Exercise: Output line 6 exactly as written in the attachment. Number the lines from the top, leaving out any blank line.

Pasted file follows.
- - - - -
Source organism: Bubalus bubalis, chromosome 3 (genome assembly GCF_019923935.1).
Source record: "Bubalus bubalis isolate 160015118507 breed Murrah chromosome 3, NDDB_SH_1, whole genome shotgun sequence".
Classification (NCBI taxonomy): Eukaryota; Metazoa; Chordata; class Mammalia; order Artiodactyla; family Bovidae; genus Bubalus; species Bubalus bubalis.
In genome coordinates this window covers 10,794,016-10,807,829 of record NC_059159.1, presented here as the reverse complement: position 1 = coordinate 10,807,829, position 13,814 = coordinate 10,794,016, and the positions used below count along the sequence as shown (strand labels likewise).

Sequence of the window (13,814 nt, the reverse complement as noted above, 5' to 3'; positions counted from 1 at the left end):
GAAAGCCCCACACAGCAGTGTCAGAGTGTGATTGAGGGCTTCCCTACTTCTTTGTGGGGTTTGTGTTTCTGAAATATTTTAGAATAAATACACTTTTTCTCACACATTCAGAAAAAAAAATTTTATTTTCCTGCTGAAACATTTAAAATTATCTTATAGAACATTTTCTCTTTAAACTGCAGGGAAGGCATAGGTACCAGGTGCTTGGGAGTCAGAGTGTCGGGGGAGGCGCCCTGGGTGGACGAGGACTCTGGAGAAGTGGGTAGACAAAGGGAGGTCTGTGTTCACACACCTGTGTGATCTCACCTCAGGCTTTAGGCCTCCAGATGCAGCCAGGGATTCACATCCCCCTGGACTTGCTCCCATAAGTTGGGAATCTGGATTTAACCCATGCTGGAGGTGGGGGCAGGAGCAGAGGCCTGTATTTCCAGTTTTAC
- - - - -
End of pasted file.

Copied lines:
GAAAGCCCCACACAGCAGTGTCAGAGTGTGATTGAGGGCTTCCCTACTTCTTTGTGGGGTTTGTGTTTCTGAAATATTTTAGAATAAATACACTTTTTCTCACACATTCAGAAAAAAAAATTTTATTTTCCTGCTGAAACATTTAAAATTATCTTATAGAACATTTTCTCTTTAAACTGCAGGGAAGGCATAGGTACCAGGTGCTTGGGAGTCAGAGTGTCGGGGGAGGCGCCCTGGGTGGACGAGGACTCTGGAGAAGTGGGTAGACAAAGGGAGGTCTGTGTTCACACACCTGTGTGATCTCACCTCAGGCTTTAGGCCTCCAGATGCAGCCAGGGATTCACATCCCCCTGGACTTGCTCCCATAAGTTGGGAATCTGGATTTAACCCATGCTGGAGGTGGGGGCAGGAGCAGAGGCCTGTATTTCCAGTTTTAC